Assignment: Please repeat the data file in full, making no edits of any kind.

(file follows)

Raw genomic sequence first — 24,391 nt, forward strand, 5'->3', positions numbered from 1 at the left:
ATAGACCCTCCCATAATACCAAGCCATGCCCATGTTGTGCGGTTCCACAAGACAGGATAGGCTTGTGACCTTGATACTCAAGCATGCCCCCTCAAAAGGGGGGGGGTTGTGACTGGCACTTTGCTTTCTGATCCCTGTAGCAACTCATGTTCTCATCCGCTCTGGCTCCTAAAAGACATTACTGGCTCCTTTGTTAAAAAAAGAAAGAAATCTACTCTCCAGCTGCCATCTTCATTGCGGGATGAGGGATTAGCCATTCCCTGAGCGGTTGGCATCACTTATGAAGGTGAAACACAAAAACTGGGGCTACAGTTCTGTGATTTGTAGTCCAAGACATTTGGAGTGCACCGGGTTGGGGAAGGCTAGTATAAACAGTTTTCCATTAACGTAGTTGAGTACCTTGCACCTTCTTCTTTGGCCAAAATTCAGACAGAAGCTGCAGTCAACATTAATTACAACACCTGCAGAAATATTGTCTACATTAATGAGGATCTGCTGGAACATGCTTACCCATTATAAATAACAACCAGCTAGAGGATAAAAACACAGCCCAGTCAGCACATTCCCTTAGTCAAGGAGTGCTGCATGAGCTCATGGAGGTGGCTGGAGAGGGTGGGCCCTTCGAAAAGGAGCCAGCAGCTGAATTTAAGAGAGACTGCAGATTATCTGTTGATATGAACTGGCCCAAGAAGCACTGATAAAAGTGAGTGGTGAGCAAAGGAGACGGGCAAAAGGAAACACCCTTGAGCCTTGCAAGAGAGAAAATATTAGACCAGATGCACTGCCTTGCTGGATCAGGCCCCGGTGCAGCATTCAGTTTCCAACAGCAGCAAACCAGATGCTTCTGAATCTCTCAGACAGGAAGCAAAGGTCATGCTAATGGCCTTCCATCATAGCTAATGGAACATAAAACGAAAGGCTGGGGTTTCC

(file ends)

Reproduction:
Raw genomic sequence first — 24,391 nt, forward strand, 5'->3', positions numbered from 1 at the left:
ATAGACCCTCCCATAATACCAAGCCATGCCCATGTTGTGCGGTTCCACAAGACAGGATAGGCTTGTGACCTTGATACTCAAGCATGCCCCCTCAAAAGGGGGGGGGTTGTGACTGGCACTTTGCTTTCTGATCCCTGTAGCAACTCATGTTCTCATCCGCTCTGGCTCCTAAAAGACATTACTGGCTCCTTTGTTAAAAAAAGAAAGAAATCTACTCTCCAGCTGCCATCTTCATTGCGGGATGAGGGATTAGCCATTCCCTGAGCGGTTGGCATCACTTATGAAGGTGAAACACAAAAACTGGGGCTACAGTTCTGTGATTTGTAGTCCAAGACATTTGGAGTGCACCGGGTTGGGGAAGGCTAGTATAAACAGTTTTCCATTAACGTAGTTGAGTACCTTGCACCTTCTTCTTTGGCCAAAATTCAGACAGAAGCTGCAGTCAACATTAATTACAACACCTGCAGAAATATTGTCTACATTAATGAGGATCTGCTGGAACATGCTTACCCATTATAAATAACAACCAGCTAGAGGATAAAAACACAGCCCAGTCAGCACATTCCCTTAGTCAAGGAGTGCTGCATGAGCTCATGGAGGTGGCTGGAGAGGGTGGGCCCTTCGAAAAGGAGCCAGCAGCTGAATTTAAGAGAGACTGCAGATTATCTGTTGATATGAACTGGCCCAAGAAGCACTGATAAAAGTGAGTGGTGAGCAAAGGAGACGGGCAAAAGGAAACACCCTTGAGCCTTGCAAGAGAGAAAATATTAGACCAGATGCACTGCCTTGCTGGATCAGGCCCCGGTGCAGCATTCAGTTTCCAACAGCAGCAAACCAGATGCTTCTGAATCTCTCAGACAGGAAGCAAAGGTCATGCTAATGGCCTTCCATCATAGCTAATGGAACATAAAACGAAAGGCTGGGGTTTCC